Update 5/24/2018: We are now +3 versions of Angular from my original post and still don't have a final workable solution. Lars Meijdam (@LarsMeijdam) has come up with an interesting approach which is certainly worth a look-see. (Due to proprietary issues, he had to temporarily remove the GitHub repository where he had originally posted his sample. However, you may message him directly if you would like a copy. Please see the comments below for more info.)

Recent architectural changes in Angular 6 do bring us closer to a solution. Additionally, Angular Elements (https://angular.io/guide/elements) provides some component functionality--though not quite what I originally described in this post.

If anyone from the amazing Angular team happens to come across this, please note that there seem to be many other people who are also very interested in this functionality. It might well be worth considering for the backlog.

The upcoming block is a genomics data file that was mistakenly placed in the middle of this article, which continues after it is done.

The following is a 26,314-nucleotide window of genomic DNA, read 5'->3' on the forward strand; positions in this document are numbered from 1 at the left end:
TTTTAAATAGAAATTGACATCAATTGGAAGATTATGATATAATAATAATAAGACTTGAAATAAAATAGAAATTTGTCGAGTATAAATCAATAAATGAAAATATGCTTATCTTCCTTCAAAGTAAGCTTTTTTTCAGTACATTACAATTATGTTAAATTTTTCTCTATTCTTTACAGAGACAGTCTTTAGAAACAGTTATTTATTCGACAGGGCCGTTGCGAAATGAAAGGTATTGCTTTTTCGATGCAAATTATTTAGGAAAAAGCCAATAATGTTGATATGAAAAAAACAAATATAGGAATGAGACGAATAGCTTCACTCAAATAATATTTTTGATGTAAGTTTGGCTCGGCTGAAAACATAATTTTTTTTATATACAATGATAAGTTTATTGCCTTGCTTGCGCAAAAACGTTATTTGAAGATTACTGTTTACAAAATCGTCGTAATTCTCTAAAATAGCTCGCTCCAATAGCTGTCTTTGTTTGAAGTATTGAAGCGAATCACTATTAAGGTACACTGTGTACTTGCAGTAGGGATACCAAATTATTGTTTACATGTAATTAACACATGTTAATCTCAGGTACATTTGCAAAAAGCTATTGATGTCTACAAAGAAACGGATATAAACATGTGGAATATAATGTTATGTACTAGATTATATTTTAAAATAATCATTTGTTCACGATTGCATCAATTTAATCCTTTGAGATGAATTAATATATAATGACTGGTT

I would like to implement a pluggable (plug-in) framework in an Angular 2, Angular 4, Angular 5, or Angular 6 application.

(My specific use case for developing this pluggable framework is that I need to develop a miniature content management system. For a number of reasons not necessarily elaborated here, Angular 2/4/5/6 is a near perfect fit for most of the needs of that system.)

By pluggable framework (or plug-in architecture), I specifically mean a system which allows third party developers to create or extend the functionality of a primary application through the use of pluggable components without having direct access to or knowledge of the primary application's source code or inner workings.

(That phrasing about "without having direct access to or knowledge of the application's source code or inner workings" is a core objective.)